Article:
At the regional level, countries like Saudi Arabia and the Gulf kingdoms that have been funnelling aid of all sorts, and through different channels, to Sunni militants in Iraq and Syria will have to seriously reconsider their options. The US is organising an Arab coalition for effective action against ISIS. This coalition of Arab countries will take appropriate action against ISIS, though the specifics of what that action might be are still not clear. These countries are coming to realise that the Islamic State is a serious danger to their political stability because, first, their espousal of the so-called caliphate would suggest a dominant political and religious centre with Baghdadi as the new caliph and, two, if Saudi Arabia were, for instance, to go on the offensive against ISIS in some form of collaboration with the US, it might create a serious domestic/regional backlash from the sort of extremist constituency that ISIS represents and Saudi Arabia has been nurturing. Saudi Arabia has generally encouraged Sunni militant orthodoxy and suddenly to turn against that when these militants of the ISIS brand feel empowered is not likely to go well with its sympathisers and adherents in the birthplace of orthodox Islam.
While the US is seeking to represent ISIS as an enemy of Muslims and non-Muslims alike, and rally international and regional forces for a common cause, this has the potential at some point in time of appearing as an anti-Muslim crusade. By rallying Saudi Arabia and other Arab countries, the US seeks the legitimacy of the Muslim world against this particular brand of Islamic militancy, learning lessons from former president Bush’s disastrous Iraq war that, at times, appeared like a global crusade against Islam. This time, the US is keen that any expanded military action should have a specific and narrow focus on ISIS and the authorisation of Iraq’s new, supposedly inclusive government. The whole idea is to make it legitimate at the national, regional and international levels to the extent possible. At home in the US, opinion polls suggest overwhelming support for action, short of, it would seem, combat troops. At the national level in Iraq, Sunnis and Kurds are not satisfied with the composition of the new Shia-dominated government that looks more like old wine in new bottles. The inclusivity argument is, therefore, a bit of a stretch. As for broad regional support, it is likely to vary with the success or otherwise of the US-led project against IS.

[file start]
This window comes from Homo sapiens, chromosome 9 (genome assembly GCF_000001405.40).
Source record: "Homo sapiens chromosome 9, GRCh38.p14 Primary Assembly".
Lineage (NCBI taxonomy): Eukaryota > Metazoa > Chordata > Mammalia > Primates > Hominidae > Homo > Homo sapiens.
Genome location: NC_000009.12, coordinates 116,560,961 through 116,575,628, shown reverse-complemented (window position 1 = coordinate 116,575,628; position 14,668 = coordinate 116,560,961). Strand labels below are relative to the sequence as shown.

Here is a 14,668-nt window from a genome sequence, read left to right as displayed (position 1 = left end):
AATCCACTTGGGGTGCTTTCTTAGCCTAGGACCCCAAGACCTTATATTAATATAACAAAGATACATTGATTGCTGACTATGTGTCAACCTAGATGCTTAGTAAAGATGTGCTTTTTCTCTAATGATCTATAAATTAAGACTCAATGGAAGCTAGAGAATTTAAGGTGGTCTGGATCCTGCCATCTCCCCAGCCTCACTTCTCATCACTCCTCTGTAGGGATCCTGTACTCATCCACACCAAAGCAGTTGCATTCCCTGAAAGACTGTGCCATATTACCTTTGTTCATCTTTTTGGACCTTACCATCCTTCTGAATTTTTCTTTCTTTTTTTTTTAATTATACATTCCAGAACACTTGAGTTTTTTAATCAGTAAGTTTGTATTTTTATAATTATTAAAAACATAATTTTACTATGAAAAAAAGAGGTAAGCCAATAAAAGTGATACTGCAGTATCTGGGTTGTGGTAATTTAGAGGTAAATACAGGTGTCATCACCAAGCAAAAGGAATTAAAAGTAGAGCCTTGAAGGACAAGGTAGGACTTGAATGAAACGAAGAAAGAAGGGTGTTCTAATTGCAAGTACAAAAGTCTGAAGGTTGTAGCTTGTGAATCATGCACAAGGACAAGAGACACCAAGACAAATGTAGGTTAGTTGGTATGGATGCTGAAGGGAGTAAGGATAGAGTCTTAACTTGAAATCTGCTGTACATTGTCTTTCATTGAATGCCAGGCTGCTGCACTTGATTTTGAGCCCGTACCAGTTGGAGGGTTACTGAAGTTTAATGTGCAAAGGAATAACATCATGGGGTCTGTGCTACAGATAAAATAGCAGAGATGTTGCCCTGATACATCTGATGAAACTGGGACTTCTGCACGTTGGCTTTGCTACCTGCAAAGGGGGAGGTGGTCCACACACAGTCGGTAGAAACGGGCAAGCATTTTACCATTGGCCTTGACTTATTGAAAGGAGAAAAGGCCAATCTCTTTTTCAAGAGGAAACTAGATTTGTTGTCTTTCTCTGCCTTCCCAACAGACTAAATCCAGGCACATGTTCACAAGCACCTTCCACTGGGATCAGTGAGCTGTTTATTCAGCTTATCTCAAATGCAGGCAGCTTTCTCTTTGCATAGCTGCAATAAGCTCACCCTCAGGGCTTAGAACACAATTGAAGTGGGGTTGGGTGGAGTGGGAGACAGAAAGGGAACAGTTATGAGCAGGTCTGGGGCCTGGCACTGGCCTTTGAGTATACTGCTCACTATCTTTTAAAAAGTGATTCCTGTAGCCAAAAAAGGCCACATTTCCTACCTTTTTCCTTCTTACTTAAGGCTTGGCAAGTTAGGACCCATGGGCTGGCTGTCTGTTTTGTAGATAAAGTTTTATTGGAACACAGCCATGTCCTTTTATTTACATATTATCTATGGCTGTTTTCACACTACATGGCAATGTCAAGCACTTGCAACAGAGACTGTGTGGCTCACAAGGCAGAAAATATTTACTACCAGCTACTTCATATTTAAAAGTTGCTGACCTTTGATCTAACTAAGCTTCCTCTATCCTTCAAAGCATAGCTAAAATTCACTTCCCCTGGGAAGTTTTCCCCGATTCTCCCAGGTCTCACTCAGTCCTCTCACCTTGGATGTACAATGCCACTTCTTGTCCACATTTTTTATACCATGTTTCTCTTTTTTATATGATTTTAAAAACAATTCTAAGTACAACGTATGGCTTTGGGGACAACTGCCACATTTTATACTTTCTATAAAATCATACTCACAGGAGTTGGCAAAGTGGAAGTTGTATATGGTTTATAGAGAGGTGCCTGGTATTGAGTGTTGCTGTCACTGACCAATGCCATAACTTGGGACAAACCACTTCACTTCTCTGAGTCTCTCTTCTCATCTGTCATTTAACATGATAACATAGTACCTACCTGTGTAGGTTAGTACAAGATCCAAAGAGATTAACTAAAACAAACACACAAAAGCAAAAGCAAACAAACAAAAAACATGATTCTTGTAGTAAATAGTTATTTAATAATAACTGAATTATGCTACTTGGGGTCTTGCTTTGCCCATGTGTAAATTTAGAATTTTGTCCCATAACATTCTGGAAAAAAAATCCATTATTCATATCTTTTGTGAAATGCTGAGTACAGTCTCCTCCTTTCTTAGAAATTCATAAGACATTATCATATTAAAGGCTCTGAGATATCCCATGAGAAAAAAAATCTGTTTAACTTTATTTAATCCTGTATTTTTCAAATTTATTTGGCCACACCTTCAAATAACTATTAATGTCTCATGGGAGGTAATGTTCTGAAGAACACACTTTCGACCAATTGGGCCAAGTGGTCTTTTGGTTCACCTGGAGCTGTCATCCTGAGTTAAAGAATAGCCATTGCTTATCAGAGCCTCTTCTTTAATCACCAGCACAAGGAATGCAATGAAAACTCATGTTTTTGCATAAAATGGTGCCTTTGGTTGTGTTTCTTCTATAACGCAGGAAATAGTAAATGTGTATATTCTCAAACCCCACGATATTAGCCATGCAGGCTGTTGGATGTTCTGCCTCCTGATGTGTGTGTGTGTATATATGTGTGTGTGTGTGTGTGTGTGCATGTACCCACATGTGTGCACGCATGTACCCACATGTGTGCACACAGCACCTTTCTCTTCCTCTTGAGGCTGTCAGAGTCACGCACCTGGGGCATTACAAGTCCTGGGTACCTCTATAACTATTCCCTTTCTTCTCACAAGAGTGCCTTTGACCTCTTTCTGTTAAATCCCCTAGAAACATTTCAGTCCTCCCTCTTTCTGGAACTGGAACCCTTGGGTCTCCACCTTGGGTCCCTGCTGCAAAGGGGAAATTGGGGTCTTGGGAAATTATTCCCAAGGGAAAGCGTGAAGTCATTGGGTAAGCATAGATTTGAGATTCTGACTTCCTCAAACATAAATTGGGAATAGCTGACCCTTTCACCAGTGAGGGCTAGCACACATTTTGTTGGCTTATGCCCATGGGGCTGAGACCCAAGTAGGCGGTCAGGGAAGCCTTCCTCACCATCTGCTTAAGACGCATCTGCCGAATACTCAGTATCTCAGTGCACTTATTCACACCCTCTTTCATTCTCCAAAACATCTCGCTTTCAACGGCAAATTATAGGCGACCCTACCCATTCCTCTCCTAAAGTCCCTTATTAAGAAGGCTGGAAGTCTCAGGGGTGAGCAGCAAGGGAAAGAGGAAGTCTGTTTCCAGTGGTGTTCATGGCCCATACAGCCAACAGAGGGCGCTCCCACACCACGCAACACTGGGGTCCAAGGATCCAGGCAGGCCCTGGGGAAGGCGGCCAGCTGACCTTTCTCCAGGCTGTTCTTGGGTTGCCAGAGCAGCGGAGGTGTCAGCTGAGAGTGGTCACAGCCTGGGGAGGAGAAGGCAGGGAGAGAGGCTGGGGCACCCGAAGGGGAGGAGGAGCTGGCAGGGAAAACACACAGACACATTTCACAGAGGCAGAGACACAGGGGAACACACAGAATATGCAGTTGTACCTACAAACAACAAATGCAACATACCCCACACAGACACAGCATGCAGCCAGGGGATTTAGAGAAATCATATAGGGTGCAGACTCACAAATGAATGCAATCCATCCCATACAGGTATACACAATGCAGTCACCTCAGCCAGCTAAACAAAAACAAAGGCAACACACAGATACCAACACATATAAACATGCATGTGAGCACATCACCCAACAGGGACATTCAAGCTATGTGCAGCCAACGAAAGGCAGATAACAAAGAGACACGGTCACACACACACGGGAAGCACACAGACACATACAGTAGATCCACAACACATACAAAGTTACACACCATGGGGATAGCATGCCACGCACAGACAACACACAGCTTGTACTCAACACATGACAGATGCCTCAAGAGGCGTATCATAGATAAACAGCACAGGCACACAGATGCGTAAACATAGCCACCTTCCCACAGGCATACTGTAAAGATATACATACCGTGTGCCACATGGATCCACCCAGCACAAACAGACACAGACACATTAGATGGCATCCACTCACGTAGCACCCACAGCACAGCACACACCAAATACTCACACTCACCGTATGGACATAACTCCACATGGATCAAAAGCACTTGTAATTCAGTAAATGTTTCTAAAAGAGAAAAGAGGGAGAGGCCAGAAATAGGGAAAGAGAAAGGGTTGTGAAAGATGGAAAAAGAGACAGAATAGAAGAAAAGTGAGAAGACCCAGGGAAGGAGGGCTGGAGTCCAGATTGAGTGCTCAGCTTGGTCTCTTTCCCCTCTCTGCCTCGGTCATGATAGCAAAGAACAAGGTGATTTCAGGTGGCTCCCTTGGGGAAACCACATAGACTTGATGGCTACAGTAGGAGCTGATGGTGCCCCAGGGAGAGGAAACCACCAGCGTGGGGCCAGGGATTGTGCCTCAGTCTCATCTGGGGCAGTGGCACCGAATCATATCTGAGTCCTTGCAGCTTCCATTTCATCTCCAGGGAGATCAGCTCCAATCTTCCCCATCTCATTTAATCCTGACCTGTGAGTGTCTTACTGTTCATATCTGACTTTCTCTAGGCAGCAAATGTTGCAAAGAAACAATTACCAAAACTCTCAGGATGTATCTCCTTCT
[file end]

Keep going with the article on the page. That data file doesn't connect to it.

One might ask: what exactly is the objective of the US-led coalition? President Obama has said, “Our objective is clear, and that is to destroy ISIS so it is no longer a threat, not just to Iraq but also the region and to the US.” Apparently, this is the optimum goal that has no time limit. A more modest goal, as Obama said at another time, is that a coalition force led by the US might “continue to shrink ISIS’ sphere of influence, its effectiveness, its financing, its military capabilities, where it is a manageable problem.” And that seems to be the guiding principle behind the international and regional coalition that was broadly laid out in his recent speech to the nation. There is, of course, a lot of confusion about dealing with IS. While Obama has ruled out putting combat troops on the ground, Martin Dempsey, chairman of the Joint Chiefs of Staff, is of the view that air strikes alone will not do the job.